Critical review provides a reason for everything. The statements and views are not simply stated as in literature but are also analyzed to judge why or why not these statements are significant for the objectives of the research. Critical review is judgmental writing and involves personal views supported by evidences. The reliability of evidences is very important hence the sources should be renowned and trusted. Writing critical review is bit difficult as compared to writing the literature. Critical review demands logical thinking and analytical capability on part of the writer and a good investment of time and sincere efforts.

Ankita Agarwal

Analyst at Project Guru

Ankita is working with the editorial board of Project Guru as a Research Analyst and Writer. With Masters in Commerce and Business Studies, Ankita learned much of what she knows about management through experience. She has previously worked in various financial institutions like Birla Global, HDFC Ltd. and Citi Financial. She is self-motivated and writes for the Knowledge Tank section of Project Guru. She has authored more than 80 articles so far in Human Resources Management, Strategic Management, Finance and Marketing. She likes to pen her thoughts about the latest issues gripping these areas across the world.

Latest posts by Ankita Agarwal (see all)

1Department of Educational Foundations, Nnamdi Azikiwe University, Awka +234, Nigeria
2Chris-Harris Research & Educational Services, Awka +234, Nigeria

Received 29 April 2014; Revised 13 July 2014; Accepted 18 August 2014; Published 8 September 2014

Copyright © 2014 Ngozi Agu and Christy O. Odimegwu. This is an open access article distributed under the Creative Commons Attribution License, which permits unrestricted use, distribution, and reproduction in any medium, provided the original work is properly cited.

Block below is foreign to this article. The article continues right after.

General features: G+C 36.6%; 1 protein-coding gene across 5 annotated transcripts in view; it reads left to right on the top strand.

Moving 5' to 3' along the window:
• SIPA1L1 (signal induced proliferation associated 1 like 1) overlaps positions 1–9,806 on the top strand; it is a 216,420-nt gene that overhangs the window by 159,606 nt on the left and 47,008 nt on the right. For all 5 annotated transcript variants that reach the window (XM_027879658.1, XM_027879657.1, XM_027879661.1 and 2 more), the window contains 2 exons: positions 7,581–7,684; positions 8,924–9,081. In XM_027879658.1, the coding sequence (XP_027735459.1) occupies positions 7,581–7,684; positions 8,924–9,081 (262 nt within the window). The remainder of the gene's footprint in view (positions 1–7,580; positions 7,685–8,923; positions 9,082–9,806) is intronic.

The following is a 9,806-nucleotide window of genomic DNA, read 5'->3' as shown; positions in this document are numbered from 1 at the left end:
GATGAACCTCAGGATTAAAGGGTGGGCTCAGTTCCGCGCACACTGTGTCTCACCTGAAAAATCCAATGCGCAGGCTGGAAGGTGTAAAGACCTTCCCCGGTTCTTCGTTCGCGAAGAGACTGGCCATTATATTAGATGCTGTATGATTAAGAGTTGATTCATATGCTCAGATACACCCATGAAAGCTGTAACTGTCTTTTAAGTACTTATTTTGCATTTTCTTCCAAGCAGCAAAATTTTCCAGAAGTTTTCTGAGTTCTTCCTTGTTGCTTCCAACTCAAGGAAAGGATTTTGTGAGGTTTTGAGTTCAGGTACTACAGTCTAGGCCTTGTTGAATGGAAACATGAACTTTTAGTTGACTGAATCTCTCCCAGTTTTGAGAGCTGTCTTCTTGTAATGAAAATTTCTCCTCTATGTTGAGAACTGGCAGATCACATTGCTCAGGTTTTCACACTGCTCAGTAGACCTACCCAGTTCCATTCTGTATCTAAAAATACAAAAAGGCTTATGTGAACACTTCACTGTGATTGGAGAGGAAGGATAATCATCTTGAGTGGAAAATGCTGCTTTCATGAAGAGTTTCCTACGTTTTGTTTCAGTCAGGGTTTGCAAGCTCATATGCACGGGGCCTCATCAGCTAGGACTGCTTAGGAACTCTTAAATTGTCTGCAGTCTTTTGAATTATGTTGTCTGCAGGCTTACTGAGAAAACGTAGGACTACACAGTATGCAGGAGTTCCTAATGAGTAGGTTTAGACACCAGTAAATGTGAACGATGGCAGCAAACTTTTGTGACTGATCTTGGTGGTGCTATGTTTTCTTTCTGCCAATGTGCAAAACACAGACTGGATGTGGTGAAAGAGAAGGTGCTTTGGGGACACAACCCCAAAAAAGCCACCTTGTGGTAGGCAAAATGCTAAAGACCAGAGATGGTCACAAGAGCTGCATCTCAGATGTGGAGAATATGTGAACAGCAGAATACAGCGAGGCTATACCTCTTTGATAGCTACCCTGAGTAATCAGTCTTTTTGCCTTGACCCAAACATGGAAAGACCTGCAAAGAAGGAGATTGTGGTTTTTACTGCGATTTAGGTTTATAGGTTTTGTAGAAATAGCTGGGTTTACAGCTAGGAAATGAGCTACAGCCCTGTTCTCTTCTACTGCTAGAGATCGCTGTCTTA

Doctoral research supervision is one of the major avenues for sustaining students’ satisfaction with the programme, preparing students to be independent researchers and effectively initiating students into the academic community. This work reports doctoral students’ evaluation of their various supervision models, their satisfaction with these supervision models, and development of research-related skills. The study used a descriptive research design and was guided by three research questions and two hypotheses. A sample of 310 Ph.D. candidates drawn from a federal university in Eastern part of Nigeria was used for this study. The data generated through the questionnaire was analyzed using descriptive statistics and t-tests. Results show that face-to-face interactive model was not only the most frequently used, but also the most widely adopted in doctoral thesis supervision while ICT-based models were rarely used. Students supervised under face-to-face interactive model reported being more satisfied with dissertation supervision than those operating under face-to-face noninteractive model. However, students supervised under these two models did not differ significantly in their perceived development in research-related skills.

1. Introduction

There has been an increase in the demand for doctoral education in Nigeria. This demand is exacerbated by the National Universities Commission and universities’ stipulation that Ph.D. is the minimum qualification for teaching in Universities and the ultimatum to those already in the system to acquire the Ph.D. Further, the high rate of unemployment has contributed largely to this rise. Nevertheless, this increase should be a good development for rapidly increasing the quality of education outcome for effective manpower for the nation’s development. However, reports of low completion rate as well as poor quality of doctoral dissertation indicate that these ideals might be far from being attained.